How superstitious are you? Different cultures have different taboos regarding what is and is not acceptable on different occasions, and Taiwanese tradition is particularly onerous when it comes to ghost month (oh dear, I guess I’ve just broken one of the taboos by mentioning “ghost”).
Read these articles if you dare, and you can test for yourself whether or not you have already been taken by a ghost. There are many bizarre contradictions related to inauspicious activities and the beliefs surrounding them that you can see in daily life in Taiwan, however, taking this list as a primer, let’s examine some of the oversights of these ghost taboos.
Firstly, if you should not take the last bus, does that mean you should walk home in the dark instead even though it is also a taboo to be out alone at night? Admittedly you might take a taxi, but who is to say that the taxi isn’t a ghost taxi if it is running that late at night?
Likewise, if ghosts might get to you if you lean against the wall because they stick by cool places in the summer heat, then why would they want to warm themselves up by wearing the clothes of people who hang out their washing to dry?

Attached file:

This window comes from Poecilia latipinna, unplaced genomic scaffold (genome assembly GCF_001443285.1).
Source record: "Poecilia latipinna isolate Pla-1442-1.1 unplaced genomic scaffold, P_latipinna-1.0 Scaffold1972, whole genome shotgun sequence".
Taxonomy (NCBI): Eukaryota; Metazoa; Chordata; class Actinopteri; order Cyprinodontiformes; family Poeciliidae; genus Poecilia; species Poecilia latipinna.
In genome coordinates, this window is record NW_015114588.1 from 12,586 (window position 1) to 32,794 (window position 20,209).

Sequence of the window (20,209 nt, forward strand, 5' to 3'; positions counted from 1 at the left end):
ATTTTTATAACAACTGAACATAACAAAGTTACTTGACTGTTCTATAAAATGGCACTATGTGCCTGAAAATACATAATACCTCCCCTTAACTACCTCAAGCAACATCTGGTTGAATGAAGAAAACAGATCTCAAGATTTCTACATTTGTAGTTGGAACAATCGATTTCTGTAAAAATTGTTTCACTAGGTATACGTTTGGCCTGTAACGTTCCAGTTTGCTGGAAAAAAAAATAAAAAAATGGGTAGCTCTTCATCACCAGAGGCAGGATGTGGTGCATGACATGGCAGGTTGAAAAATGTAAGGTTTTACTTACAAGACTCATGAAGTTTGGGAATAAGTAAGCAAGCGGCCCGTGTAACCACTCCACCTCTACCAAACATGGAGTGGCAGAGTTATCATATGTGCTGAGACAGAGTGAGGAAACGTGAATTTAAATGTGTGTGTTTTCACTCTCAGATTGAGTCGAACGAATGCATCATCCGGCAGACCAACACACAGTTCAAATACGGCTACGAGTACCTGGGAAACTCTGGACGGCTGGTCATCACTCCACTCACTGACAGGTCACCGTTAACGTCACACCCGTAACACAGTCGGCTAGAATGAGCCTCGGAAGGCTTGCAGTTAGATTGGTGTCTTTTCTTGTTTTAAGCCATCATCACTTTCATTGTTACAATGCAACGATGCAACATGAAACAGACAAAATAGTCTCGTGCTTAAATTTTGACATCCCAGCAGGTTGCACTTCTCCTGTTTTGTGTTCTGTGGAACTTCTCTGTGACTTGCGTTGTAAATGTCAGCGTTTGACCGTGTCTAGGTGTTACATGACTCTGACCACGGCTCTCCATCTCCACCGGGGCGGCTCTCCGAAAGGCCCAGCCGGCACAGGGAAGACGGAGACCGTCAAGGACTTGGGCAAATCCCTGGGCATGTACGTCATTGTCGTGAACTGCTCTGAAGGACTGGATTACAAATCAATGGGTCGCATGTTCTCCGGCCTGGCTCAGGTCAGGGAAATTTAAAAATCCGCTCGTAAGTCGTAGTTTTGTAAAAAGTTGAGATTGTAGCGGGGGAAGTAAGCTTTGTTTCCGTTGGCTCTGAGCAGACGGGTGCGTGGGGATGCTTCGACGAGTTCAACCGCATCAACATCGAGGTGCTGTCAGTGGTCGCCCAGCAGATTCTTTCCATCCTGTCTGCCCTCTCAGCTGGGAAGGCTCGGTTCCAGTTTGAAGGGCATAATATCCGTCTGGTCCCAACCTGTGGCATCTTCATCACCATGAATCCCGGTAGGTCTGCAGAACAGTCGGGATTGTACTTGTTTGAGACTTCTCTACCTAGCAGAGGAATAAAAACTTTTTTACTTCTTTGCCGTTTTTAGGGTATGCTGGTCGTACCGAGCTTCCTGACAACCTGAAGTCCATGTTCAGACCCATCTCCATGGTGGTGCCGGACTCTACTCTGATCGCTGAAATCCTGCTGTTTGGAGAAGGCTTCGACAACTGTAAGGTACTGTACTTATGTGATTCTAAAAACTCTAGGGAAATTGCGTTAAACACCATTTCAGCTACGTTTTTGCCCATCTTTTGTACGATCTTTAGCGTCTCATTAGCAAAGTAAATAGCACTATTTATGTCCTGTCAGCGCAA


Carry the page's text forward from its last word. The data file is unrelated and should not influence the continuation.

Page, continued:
My favourite from this list though, would have to be that you shouldn’t sit in the front row of a Gezaixi puppet show. Surely ghosts have been updated into the information age of the new millennium too, and no doubt they enjoyed watching TV, playing computer games, playing on their phones and going to the cinema when they were alive, so wouldn’t that mean you can’t do any of those activities without making special arrangements like leaving an empty seat on your sofa, not sitting at your computer desk, not sitting in the front row at the cinema and not ever playing on your phone?
Top 10 taboos to watch out for during Taiwan's Ghost Month
10 more taboos to avoid during Ghost Month in Taiwan